For example, there was a senior Special Forces advisor at El Mozote the day/night of the massacre (and only one). He attempted multiple times to dissuade Colonel Domingo Monterosa to spare the victims. When Monterosa ignored him, the advisor departed by foot and made his way, alone, back to San Salvador. There he made a full report to embassy officials of what the unit and Monterosa were doing in El Mozote.
The Atlacatl Battalion was commanded by Colonel Domingo Monterrosa. Many references to Monterrosa refer him as trained by the US School of the Americas (SOA). Monterrosa did attend a course in 1966 in parachute rigging at the School of the Americas when that institution was located in Panama, but that appears to be his only attendance at SOA courses. Showing that the massacre at El Mozote did not diminish Monterrosa's standing in the eyes of the US, Ambassador Thomas Pickering attended the funeral of Monterrosa after the colonel was killed by FMLN guerrillas in 1984.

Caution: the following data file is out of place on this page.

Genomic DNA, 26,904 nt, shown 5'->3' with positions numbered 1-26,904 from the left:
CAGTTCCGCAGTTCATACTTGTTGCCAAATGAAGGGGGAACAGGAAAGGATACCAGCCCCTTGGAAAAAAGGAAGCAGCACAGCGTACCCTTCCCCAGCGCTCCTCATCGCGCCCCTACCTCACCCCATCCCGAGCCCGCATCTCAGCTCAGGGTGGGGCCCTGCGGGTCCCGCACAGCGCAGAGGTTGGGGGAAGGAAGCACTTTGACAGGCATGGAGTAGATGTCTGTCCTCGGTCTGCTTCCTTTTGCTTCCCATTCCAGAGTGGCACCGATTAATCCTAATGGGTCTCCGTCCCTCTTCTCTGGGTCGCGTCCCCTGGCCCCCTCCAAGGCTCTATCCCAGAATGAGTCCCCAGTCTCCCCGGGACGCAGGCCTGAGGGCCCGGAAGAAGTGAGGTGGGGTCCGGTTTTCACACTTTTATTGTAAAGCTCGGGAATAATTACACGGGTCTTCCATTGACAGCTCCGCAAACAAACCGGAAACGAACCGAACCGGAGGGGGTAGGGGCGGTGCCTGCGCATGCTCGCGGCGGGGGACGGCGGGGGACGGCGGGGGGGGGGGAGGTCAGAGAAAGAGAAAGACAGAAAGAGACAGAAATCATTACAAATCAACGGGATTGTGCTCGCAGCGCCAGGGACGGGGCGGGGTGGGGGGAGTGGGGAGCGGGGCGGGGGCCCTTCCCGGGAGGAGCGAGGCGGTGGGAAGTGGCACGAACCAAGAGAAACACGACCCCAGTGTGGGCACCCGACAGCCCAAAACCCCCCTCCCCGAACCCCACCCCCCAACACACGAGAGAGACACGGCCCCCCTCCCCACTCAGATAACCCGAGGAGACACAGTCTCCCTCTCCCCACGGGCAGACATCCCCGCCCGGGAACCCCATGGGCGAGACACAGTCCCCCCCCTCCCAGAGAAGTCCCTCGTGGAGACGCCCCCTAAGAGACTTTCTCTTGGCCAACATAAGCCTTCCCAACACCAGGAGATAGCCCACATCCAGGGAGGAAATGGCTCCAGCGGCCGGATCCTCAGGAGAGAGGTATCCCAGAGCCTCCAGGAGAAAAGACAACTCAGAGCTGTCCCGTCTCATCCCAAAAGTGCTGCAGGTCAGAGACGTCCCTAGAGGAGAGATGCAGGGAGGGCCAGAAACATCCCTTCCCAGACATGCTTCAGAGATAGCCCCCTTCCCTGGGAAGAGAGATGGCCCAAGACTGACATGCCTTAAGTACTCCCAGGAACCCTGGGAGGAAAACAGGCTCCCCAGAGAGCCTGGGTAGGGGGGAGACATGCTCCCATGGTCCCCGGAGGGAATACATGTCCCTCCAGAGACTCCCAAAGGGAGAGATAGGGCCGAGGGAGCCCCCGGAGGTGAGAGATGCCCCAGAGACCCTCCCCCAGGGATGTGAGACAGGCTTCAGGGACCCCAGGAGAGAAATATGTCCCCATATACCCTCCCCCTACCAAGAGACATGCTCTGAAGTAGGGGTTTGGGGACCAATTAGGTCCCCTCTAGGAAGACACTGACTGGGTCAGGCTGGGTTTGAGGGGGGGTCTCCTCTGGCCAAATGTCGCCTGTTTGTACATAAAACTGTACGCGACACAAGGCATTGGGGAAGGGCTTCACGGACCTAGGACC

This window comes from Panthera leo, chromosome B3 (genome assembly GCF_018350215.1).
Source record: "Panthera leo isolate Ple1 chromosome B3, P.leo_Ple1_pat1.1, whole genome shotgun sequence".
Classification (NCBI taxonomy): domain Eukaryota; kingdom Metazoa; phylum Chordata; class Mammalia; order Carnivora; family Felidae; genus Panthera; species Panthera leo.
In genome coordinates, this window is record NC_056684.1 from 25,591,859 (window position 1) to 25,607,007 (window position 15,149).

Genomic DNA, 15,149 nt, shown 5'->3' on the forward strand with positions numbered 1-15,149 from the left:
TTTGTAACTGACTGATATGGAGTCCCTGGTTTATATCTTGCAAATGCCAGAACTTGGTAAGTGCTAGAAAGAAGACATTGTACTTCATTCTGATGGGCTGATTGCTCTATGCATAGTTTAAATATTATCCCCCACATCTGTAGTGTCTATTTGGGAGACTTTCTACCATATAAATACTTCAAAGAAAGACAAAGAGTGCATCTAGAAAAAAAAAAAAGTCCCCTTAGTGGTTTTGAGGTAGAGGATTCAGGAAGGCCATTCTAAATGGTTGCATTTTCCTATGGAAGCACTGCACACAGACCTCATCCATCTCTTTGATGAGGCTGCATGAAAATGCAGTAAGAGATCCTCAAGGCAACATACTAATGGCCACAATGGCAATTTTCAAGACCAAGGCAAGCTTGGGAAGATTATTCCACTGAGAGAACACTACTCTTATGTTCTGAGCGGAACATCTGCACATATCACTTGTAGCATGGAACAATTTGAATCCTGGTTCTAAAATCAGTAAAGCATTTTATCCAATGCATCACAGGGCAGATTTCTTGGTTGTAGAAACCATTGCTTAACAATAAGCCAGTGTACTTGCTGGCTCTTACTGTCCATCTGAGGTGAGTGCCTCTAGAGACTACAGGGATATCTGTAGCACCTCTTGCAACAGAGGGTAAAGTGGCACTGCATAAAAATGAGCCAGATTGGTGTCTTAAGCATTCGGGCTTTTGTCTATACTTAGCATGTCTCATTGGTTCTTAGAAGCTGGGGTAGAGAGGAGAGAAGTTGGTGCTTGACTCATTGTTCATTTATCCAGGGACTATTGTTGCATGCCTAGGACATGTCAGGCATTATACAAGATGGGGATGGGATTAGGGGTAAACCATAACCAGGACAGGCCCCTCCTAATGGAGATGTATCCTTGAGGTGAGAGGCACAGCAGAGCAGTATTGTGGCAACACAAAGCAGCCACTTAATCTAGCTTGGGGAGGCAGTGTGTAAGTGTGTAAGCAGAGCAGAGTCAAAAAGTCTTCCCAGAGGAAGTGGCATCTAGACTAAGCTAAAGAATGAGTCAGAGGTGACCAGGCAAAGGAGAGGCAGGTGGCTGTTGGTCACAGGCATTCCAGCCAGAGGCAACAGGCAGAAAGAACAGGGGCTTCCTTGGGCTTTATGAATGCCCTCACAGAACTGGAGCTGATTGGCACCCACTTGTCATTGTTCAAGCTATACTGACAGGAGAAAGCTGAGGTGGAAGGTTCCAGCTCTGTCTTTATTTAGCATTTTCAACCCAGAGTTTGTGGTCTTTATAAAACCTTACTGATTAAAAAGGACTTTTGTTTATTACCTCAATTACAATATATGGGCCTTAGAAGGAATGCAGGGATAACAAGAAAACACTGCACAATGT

US military aid poured into El Salvador throughout the civil war. It cannot be disputed that the weapons used by the killers of the children of El Mozote came from the US. From the forensic investigation after the Peace Accords:
Weapon TypesOne thing about US policy seems to be clear. The Salvadoran armed forces could see that gross violations of human rights would not interrupt the flow of US military aid. Whatever leverage the US had as the war's primary funder was not used to prevent massacres at El Mozote and elsewhere. As Mark Danner wrote in his 1993 article in the New Yorker: